The focus of the recent north coast trip was the redwood parks in far northwest California, but it was hard to resist visiting a couple famous redwood groves in Humboldt Redwoods State Park on the way back to the Bay. The groves we visited included the Rockefeller Forest, and perhaps one of the most famous and visited redwood groves in existence, the Founders Grove. The two groves are quite different in character with the Rockefeller Forest a bit darker, both in terms of overall light and the darker reddish tone of the bark on the redwood trunks. A high overcast layer provided filtered sunshine that made for decent photography.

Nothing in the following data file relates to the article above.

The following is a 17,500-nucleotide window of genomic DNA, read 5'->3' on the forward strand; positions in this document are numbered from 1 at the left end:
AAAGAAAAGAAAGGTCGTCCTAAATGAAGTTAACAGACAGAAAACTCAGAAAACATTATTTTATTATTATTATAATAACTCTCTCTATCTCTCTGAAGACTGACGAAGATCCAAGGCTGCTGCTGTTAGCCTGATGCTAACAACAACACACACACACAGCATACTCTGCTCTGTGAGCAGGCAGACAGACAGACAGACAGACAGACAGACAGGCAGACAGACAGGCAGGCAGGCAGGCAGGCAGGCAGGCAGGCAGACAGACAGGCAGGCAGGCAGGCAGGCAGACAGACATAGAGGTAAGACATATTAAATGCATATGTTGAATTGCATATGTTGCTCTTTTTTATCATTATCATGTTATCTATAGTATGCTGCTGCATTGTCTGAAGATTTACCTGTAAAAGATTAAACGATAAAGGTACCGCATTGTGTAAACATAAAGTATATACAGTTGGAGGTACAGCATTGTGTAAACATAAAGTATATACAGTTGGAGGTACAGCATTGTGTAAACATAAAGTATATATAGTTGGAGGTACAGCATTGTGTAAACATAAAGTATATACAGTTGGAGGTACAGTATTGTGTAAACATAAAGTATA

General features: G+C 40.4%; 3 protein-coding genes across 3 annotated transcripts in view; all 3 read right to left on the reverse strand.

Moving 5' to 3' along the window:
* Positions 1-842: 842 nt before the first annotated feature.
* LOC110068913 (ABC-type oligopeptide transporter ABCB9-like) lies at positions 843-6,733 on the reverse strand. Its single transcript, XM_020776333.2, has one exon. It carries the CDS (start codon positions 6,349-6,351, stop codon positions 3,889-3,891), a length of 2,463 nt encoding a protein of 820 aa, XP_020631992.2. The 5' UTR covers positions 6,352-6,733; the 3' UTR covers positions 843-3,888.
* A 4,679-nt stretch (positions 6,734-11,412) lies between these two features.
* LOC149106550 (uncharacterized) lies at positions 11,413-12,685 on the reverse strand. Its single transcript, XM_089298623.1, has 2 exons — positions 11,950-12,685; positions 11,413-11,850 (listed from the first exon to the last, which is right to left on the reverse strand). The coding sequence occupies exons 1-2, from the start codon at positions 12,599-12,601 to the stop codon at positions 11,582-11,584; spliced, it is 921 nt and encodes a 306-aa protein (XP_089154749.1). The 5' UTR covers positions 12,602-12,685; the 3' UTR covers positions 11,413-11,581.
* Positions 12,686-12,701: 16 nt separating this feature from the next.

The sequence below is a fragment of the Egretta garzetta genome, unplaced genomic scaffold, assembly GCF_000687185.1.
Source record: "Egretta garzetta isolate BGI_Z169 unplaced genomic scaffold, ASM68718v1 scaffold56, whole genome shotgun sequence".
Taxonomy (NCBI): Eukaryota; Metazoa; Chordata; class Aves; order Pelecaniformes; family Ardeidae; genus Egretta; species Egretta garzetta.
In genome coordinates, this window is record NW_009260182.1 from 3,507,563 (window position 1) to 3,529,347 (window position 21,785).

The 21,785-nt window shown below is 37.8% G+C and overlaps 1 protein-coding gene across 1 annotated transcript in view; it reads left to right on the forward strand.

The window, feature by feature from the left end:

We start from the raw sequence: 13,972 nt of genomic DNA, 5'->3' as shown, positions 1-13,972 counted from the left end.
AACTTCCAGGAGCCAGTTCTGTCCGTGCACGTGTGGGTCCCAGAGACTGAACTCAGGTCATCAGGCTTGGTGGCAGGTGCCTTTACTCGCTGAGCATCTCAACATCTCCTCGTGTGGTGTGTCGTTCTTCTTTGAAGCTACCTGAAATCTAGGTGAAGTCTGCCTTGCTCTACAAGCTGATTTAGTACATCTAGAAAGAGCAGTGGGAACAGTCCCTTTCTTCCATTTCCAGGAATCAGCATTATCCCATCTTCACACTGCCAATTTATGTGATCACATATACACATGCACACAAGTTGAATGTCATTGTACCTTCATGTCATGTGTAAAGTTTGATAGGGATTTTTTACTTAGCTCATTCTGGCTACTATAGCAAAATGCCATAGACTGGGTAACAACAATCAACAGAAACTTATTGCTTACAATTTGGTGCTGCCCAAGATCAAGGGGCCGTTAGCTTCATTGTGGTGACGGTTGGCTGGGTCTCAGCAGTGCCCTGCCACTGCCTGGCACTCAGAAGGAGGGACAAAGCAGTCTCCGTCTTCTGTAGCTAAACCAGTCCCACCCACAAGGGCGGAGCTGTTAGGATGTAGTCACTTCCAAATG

Humboldt Redwoods State Park in general is a fantastic location for trail running objectives. The park encompasses over 53,000 acres, and 17,000 acres of those acres are pristine old growth redwood forest. There are over 100 miles of trails to explore passing through various habitats. For flatter trail runs, the Bull Creek Trail (both south and north), Big Tree Trail, Homestead Trail and the River Trail are great options. You can literally run near the banks of Bull Creek or the South Fork of the Eel River for dozens of miles, all under old growth redwoods. Note that accessibility to the River Trail and South Bull Creek Trail is very limited in the winter and spring months when seasonal bridges across Bull Creek are removed. For some vertical, the Peavine Ridge-Thornton-Look Prairie Loop is a great option with varied terrain and foliage as the forest shifts from redwood to primarily douglas fir woodland. The Johnson Camp Trail and Grasshopper Trail provide access to the summit of 3,379 foot Grasshopper Peak with panoramic views of the Humboldt basin. As to be expected, the redwoods are primarily in the lower lying areas near the rivers and streams so any trails with substantial ascent will transition to a non-redwood forest. I look forward to returning to Humboldt Redwoods and exploring more of its awesome trails.